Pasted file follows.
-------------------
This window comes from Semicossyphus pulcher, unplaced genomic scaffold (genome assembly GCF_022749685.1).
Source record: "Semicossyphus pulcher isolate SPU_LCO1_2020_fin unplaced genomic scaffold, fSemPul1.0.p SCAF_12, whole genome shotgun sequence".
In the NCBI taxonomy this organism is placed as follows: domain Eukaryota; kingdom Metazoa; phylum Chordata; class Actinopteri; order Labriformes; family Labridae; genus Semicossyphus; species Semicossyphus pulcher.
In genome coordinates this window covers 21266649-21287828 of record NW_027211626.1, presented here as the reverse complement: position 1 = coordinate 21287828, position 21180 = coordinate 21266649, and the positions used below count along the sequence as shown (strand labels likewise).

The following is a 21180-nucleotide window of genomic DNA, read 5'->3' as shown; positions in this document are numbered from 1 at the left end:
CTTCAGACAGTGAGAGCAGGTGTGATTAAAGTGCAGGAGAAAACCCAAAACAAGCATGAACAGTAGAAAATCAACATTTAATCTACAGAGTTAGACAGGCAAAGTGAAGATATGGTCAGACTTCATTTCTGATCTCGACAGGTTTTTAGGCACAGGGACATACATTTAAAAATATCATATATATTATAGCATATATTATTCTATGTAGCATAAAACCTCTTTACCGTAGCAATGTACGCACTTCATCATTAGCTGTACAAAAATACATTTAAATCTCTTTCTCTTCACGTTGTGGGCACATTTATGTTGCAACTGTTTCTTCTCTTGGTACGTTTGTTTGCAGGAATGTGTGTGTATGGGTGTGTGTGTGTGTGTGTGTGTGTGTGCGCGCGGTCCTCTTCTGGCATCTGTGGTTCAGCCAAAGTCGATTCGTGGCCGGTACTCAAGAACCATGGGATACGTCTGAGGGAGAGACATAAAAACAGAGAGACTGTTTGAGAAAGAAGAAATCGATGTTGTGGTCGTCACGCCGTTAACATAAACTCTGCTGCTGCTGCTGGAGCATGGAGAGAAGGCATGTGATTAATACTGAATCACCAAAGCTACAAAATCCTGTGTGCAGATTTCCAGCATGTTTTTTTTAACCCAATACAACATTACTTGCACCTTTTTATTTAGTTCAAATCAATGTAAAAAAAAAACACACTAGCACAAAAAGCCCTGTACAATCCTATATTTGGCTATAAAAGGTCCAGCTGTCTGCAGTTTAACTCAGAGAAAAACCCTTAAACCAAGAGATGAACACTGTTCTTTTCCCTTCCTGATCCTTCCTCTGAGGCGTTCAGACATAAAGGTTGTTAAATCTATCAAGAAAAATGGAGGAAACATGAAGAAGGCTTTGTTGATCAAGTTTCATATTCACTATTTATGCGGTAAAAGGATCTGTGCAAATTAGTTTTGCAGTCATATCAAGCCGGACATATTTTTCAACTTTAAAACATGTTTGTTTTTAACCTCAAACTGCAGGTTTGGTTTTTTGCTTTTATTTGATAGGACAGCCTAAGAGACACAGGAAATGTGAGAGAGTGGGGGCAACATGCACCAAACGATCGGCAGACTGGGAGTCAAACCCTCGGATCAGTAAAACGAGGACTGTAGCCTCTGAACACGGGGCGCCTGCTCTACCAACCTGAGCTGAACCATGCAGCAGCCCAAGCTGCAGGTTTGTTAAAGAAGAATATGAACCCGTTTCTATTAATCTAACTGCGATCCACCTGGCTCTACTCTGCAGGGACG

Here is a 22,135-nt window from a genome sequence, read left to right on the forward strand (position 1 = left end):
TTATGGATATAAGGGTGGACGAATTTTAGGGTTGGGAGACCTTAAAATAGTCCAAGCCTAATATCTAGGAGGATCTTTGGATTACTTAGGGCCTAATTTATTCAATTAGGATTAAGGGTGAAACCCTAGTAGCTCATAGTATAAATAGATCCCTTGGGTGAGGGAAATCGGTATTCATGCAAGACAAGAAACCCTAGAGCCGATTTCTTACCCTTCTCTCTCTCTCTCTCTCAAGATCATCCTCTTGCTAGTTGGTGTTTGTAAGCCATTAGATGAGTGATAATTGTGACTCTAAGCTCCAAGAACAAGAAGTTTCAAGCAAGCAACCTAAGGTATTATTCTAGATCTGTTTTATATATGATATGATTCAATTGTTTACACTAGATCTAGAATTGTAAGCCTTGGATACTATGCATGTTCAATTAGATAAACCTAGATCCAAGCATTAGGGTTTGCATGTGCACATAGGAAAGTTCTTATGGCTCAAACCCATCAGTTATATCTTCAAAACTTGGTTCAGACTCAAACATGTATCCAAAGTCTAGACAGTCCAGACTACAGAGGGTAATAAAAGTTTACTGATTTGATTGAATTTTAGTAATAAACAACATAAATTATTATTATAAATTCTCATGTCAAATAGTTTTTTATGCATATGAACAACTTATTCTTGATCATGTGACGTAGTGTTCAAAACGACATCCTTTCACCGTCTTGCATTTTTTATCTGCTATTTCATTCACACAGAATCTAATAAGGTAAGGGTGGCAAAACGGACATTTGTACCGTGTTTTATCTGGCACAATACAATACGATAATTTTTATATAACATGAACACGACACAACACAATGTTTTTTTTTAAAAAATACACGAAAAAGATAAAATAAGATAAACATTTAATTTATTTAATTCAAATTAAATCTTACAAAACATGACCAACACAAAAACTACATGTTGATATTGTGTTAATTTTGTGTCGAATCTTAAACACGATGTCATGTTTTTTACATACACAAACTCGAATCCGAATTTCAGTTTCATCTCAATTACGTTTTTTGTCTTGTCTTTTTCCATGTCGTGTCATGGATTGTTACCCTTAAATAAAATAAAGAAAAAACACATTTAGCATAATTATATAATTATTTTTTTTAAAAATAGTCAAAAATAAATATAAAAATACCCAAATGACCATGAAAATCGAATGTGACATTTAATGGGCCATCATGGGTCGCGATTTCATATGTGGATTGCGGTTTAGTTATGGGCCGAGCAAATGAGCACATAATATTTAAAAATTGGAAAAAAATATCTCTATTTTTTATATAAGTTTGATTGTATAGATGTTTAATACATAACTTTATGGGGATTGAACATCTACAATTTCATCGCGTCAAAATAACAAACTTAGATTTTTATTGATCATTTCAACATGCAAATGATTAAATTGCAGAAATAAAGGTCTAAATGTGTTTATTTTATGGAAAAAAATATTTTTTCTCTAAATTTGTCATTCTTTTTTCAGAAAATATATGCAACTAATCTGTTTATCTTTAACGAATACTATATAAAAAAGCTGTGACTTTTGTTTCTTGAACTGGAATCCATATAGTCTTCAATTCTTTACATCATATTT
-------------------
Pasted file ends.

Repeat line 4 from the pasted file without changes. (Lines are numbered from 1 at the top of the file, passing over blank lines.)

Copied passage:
In genome coordinates this window covers 21266649-21287828 of record NW_027211626.1, presented here as the reverse complement: position 1 = coordinate 21287828, position 21180 = coordinate 21266649, and the positions used below count along the sequence as shown (strand labels likewise).